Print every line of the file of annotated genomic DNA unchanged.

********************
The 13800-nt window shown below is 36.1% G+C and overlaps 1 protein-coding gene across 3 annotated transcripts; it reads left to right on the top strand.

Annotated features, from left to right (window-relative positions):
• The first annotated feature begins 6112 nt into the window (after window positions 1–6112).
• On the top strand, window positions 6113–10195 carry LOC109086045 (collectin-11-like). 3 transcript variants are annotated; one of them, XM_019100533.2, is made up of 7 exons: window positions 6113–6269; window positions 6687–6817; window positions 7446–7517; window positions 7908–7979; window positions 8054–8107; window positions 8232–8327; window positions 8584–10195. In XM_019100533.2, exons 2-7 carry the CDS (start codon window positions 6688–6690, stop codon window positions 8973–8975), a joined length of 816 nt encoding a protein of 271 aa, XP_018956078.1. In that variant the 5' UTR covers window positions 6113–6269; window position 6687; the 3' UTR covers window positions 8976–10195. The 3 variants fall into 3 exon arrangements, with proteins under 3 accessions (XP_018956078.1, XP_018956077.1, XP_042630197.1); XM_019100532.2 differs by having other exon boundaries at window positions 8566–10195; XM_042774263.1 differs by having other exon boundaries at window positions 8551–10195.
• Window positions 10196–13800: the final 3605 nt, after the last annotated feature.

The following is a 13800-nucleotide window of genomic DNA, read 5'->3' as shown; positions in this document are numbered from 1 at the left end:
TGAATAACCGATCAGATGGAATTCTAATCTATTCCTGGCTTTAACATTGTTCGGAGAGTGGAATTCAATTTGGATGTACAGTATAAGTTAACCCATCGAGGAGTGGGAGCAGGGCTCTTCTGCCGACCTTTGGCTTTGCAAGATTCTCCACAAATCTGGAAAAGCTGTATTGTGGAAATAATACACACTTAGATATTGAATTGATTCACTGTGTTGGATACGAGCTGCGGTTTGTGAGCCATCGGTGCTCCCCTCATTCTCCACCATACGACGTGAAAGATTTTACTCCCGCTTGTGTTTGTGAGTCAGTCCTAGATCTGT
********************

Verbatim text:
The 13800-nt window shown below is 36.1% G+C and overlaps 1 protein-coding gene across 3 annotated transcripts; it reads left to right on the top strand.

Annotated features, from left to right (window-relative positions):
• The first annotated feature begins 6112 nt into the window (after window positions 1–6112).
• On the top strand, window positions 6113–10195 carry LOC109086045 (collectin-11-like). 3 transcript variants are annotated; one of them, XM_019100533.2, is made up of 7 exons: window positions 6113–6269; window positions 6687–6817; window positions 7446–7517; window positions 7908–7979; window positions 8054–8107; window positions 8232–8327; window positions 8584–10195. In XM_019100533.2, exons 2-7 carry the CDS (start codon window positions 6688–6690, stop codon window positions 8973–8975), a joined length of 816 nt encoding a protein of 271 aa, XP_018956078.1. In that variant the 5' UTR covers window positions 6113–6269; window position 6687; the 3' UTR covers window positions 8976–10195. The 3 variants fall into 3 exon arrangements, with proteins under 3 accessions (XP_018956078.1, XP_018956077.1, XP_042630197.1); XM_019100532.2 differs by having other exon boundaries at window positions 8566–10195; XM_042774263.1 differs by having other exon boundaries at window positions 8551–10195.
• Window positions 10196–13800: the final 3605 nt, after the last annotated feature.

The following is a 13800-nucleotide window of genomic DNA, read 5'->3' as shown; positions in this document are numbered from 1 at the left end:
TGAATAACCGATCAGATGGAATTCTAATCTATTCCTGGCTTTAACATTGTTCGGAGAGTGGAATTCAATTTGGATGTACAGTATAAGTTAACCCATCGAGGAGTGGGAGCAGGGCTCTTCTGCCGACCTTTGGCTTTGCAAGATTCTCCACAAATCTGGAAAAGCTGTATTGTGGAAATAATACACACTTAGATATTGAATTGATTCACTGTGTTGGATACGAGCTGCGGTTTGTGAGCCATCGGTGCTCCCCTCATTCTCCACCATACGACGTGAAAGATTTTACTCCCGCTTGTGTTTGTGAGTCAGTCCTAGATCTGT